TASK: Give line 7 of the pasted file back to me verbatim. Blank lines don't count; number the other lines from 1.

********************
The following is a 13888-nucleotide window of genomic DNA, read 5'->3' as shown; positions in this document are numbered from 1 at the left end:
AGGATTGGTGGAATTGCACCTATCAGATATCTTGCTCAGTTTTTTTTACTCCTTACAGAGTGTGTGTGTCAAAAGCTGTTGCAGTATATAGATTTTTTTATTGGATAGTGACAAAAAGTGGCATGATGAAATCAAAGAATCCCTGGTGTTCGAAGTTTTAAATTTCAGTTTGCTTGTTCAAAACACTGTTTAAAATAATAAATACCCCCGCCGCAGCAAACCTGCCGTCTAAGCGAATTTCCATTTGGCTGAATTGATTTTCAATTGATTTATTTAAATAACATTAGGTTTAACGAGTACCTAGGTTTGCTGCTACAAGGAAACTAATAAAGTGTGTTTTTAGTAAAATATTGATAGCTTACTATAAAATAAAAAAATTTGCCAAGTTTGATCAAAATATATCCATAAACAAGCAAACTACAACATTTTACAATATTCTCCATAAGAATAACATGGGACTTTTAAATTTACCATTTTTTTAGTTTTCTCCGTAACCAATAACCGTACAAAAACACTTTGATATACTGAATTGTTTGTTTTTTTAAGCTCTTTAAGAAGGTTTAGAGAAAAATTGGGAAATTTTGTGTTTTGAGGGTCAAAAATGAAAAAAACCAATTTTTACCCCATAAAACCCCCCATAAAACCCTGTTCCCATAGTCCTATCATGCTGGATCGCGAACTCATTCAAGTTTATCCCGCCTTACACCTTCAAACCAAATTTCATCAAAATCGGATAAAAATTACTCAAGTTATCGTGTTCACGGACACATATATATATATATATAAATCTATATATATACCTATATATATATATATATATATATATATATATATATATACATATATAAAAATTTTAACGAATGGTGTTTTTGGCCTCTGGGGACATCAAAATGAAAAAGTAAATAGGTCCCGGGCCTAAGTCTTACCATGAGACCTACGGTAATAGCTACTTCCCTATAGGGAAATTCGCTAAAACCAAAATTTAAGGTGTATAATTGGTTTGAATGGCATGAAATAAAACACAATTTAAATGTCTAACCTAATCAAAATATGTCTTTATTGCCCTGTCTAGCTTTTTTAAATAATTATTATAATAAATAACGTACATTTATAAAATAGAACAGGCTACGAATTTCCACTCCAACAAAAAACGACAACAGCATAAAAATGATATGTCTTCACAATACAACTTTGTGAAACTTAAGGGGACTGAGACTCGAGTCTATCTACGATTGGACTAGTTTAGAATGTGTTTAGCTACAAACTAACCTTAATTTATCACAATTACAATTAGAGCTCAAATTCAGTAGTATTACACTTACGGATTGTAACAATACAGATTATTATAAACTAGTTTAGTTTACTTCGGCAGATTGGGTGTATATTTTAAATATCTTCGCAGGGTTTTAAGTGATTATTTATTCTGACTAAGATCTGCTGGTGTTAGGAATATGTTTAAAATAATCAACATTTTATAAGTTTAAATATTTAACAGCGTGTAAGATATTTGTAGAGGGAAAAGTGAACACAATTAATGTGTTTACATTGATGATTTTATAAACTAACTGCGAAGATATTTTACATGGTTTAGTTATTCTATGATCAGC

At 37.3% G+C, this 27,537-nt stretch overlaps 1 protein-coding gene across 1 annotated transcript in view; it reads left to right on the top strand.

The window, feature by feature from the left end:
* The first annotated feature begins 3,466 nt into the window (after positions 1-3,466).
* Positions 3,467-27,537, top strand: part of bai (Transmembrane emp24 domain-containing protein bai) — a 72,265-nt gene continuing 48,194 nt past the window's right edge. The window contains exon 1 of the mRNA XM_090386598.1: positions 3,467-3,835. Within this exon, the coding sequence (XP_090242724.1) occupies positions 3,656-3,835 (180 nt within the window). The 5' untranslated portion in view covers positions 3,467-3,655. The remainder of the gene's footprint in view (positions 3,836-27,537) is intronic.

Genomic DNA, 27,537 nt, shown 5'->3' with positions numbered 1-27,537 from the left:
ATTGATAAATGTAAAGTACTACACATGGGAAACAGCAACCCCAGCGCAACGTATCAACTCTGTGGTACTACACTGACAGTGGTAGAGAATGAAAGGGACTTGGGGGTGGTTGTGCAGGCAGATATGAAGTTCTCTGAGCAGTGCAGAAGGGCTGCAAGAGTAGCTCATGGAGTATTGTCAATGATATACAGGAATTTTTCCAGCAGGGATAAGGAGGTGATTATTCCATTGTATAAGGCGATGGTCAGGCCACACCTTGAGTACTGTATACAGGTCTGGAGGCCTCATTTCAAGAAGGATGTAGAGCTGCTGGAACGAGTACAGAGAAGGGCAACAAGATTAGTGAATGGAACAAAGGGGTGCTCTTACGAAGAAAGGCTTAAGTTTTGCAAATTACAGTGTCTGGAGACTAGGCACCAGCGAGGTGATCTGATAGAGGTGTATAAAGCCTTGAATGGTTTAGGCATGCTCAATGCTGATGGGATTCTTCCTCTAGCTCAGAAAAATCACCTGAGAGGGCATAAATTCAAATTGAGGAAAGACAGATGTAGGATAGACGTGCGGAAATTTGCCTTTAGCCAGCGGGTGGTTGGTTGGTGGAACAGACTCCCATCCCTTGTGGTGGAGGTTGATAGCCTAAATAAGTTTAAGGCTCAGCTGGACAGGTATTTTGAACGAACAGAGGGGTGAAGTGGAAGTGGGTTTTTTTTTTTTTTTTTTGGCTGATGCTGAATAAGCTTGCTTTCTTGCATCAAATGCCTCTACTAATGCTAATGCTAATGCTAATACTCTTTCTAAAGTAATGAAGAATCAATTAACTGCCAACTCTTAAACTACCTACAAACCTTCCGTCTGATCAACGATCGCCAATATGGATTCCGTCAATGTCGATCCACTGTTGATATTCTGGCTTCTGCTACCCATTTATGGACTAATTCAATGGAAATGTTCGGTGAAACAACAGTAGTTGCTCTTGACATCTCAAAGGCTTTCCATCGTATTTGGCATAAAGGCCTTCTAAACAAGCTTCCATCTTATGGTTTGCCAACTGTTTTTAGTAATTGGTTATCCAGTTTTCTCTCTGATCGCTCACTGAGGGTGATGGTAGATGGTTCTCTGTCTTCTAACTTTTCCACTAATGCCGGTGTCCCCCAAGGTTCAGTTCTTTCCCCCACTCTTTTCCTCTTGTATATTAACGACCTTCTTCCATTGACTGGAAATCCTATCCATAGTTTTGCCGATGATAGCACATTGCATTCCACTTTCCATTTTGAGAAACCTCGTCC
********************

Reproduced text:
Genomic DNA, 27,537 nt, shown 5'->3' with positions numbered 1-27,537 from the left: